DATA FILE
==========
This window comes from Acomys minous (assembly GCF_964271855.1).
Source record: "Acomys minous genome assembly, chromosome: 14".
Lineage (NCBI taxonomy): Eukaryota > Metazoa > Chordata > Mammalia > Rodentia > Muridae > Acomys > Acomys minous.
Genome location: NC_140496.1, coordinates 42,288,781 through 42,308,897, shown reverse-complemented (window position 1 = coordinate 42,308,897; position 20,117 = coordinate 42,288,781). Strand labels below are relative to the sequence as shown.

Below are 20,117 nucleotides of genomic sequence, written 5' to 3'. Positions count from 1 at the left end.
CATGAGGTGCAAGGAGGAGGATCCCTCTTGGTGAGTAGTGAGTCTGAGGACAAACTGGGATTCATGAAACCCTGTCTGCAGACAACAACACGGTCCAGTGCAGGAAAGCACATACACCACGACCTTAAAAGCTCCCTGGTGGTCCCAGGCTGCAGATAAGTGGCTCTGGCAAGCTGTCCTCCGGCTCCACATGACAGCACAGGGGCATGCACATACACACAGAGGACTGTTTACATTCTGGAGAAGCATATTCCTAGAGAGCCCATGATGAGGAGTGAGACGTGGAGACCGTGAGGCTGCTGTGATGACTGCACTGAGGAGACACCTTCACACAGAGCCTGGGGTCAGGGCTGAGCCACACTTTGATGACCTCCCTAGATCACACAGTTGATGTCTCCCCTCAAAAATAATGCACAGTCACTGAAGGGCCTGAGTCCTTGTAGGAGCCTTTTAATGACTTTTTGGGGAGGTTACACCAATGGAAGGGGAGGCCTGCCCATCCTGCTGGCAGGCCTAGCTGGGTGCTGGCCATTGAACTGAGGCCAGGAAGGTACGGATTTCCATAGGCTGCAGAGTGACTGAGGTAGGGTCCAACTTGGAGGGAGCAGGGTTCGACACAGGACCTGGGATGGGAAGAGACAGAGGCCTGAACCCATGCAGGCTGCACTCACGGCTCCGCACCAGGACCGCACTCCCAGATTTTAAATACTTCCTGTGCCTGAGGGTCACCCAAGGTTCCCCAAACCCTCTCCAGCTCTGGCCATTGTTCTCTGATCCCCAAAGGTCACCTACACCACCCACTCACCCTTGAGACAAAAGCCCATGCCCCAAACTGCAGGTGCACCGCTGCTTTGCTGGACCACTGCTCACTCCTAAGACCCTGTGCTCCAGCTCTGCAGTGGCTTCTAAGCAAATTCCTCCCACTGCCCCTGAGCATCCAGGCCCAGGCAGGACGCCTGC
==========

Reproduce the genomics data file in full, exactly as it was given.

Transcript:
This window comes from Acomys minous (assembly GCF_964271855.1).
Source record: "Acomys minous genome assembly, chromosome: 14".
Lineage (NCBI taxonomy): Eukaryota > Metazoa > Chordata > Mammalia > Rodentia > Muridae > Acomys > Acomys minous.
Genome location: NC_140496.1, coordinates 42,288,781 through 42,308,897, shown reverse-complemented (window position 1 = coordinate 42,308,897; position 20,117 = coordinate 42,288,781). Strand labels below are relative to the sequence as shown.

Below are 20,117 nucleotides of genomic sequence, written 5' to 3'. Positions count from 1 at the left end.
CATGAGGTGCAAGGAGGAGGATCCCTCTTGGTGAGTAGTGAGTCTGAGGACAAACTGGGATTCATGAAACCCTGTCTGCAGACAACAACACGGTCCAGTGCAGGAAAGCACATACACCACGACCTTAAAAGCTCCCTGGTGGTCCCAGGCTGCAGATAAGTGGCTCTGGCAAGCTGTCCTCCGGCTCCACATGACAGCACAGGGGCATGCACATACACACAGAGGACTGTTTACATTCTGGAGAAGCATATTCCTAGAGAGCCCATGATGAGGAGTGAGACGTGGAGACCGTGAGGCTGCTGTGATGACTGCACTGAGGAGACACCTTCACACAGAGCCTGGGGTCAGGGCTGAGCCACACTTTGATGACCTCCCTAGATCACACAGTTGATGTCTCCCCTCAAAAATAATGCACAGTCACTGAAGGGCCTGAGTCCTTGTAGGAGCCTTTTAATGACTTTTTGGGGAGGTTACACCAATGGAAGGGGAGGCCTGCCCATCCTGCTGGCAGGCCTAGCTGGGTGCTGGCCATTGAACTGAGGCCAGGAAGGTACGGATTTCCATAGGCTGCAGAGTGACTGAGGTAGGGTCCAACTTGGAGGGAGCAGGGTTCGACACAGGACCTGGGATGGGAAGAGACAGAGGCCTGAACCCATGCAGGCTGCACTCACGGCTCCGCACCAGGACCGCACTCCCAGATTTTAAATACTTCCTGTGCCTGAGGGTCACCCAAGGTTCCCCAAACCCTCTCCAGCTCTGGCCATTGTTCTCTGATCCCCAAAGGTCACCTACACCACCCACTCACCCTTGAGACAAAAGCCCATGCCCCAAACTGCAGGTGCACCGCTGCTTTGCTGGACCACTGCTCACTCCTAAGACCCTGTGCTCCAGCTCTGCAGTGGCTTCTAAGCAAATTCCTCCCACTGCCCCTGAGCATCCAGGCCCAGGCAGGACGCCTGC